The petition was addressed to the chairman of UPSC, D P Aggarwal. They highlighted that Arabic and Persian are being taught in several colleges and universities across the nation, and this decision of excluding these languages in UPSC examinations will make it difficult for students who have studied in Madrasas.
As a result of the existing UPSC regulation, hundreds of students from Madrasa backgrounds, who are pursuing their higher education in these languages, will not be able to choose the subject of their academic interest as an option in UPSC examination, says the petition.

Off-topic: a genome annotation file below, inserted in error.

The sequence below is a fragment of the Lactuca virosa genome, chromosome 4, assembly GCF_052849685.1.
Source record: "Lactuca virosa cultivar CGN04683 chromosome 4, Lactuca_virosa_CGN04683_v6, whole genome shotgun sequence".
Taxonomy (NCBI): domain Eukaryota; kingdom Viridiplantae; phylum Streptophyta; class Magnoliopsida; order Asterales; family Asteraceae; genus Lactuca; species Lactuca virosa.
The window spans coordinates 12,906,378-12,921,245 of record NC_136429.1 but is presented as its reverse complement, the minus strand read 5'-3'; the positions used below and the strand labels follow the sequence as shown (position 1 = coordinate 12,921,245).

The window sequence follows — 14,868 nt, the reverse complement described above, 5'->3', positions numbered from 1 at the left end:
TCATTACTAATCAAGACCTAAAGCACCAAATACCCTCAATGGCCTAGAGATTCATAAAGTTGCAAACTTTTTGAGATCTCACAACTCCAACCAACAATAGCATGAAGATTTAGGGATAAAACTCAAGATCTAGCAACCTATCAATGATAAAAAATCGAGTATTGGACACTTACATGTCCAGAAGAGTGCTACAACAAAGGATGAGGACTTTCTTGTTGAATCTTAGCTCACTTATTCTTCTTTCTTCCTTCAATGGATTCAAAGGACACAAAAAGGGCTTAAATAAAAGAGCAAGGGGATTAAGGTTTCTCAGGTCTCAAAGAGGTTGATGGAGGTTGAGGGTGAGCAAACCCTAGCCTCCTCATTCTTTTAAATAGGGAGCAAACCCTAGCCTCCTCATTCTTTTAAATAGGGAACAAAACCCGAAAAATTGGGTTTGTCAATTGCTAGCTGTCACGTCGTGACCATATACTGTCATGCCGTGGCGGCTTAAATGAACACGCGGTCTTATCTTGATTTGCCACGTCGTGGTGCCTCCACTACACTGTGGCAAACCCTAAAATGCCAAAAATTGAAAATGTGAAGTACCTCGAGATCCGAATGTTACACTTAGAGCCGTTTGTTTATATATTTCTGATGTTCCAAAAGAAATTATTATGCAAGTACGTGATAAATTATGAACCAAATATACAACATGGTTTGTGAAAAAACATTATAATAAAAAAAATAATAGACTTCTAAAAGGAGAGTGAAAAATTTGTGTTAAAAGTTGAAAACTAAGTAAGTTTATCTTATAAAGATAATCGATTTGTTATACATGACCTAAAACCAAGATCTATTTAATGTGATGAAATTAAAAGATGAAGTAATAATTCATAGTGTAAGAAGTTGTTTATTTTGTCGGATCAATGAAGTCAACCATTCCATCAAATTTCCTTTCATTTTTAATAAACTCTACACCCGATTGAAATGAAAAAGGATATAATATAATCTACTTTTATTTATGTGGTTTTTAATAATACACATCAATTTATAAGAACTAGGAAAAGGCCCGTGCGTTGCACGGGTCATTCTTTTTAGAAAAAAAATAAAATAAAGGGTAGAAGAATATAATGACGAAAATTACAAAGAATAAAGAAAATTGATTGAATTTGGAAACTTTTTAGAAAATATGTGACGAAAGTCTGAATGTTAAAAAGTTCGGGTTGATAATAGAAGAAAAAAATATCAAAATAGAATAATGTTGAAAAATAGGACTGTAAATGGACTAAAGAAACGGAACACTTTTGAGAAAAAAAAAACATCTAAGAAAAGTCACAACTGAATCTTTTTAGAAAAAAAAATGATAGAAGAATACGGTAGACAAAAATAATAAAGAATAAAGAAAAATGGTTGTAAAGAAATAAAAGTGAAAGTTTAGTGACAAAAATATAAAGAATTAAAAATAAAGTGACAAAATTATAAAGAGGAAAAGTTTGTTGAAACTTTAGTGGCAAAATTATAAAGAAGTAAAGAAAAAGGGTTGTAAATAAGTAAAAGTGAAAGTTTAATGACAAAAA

It further states, "when our concern should be to ensure greater participation of students from Madrasas in all avenues of public life, such discriminatory clauses would end up closing several doors and options to such students."
The petitioners observe this as 'a matter of further concern'. They feel that even Arabic and Persian, which have been taught in this nation for centuries together, have been termed as 'Foreign' languages.
The main motto of this petition is to help students, who are basically from the academic background of languages like Arabic and Persian so that they are also given an opportunity to take part in UPC examinations, in their respective languages.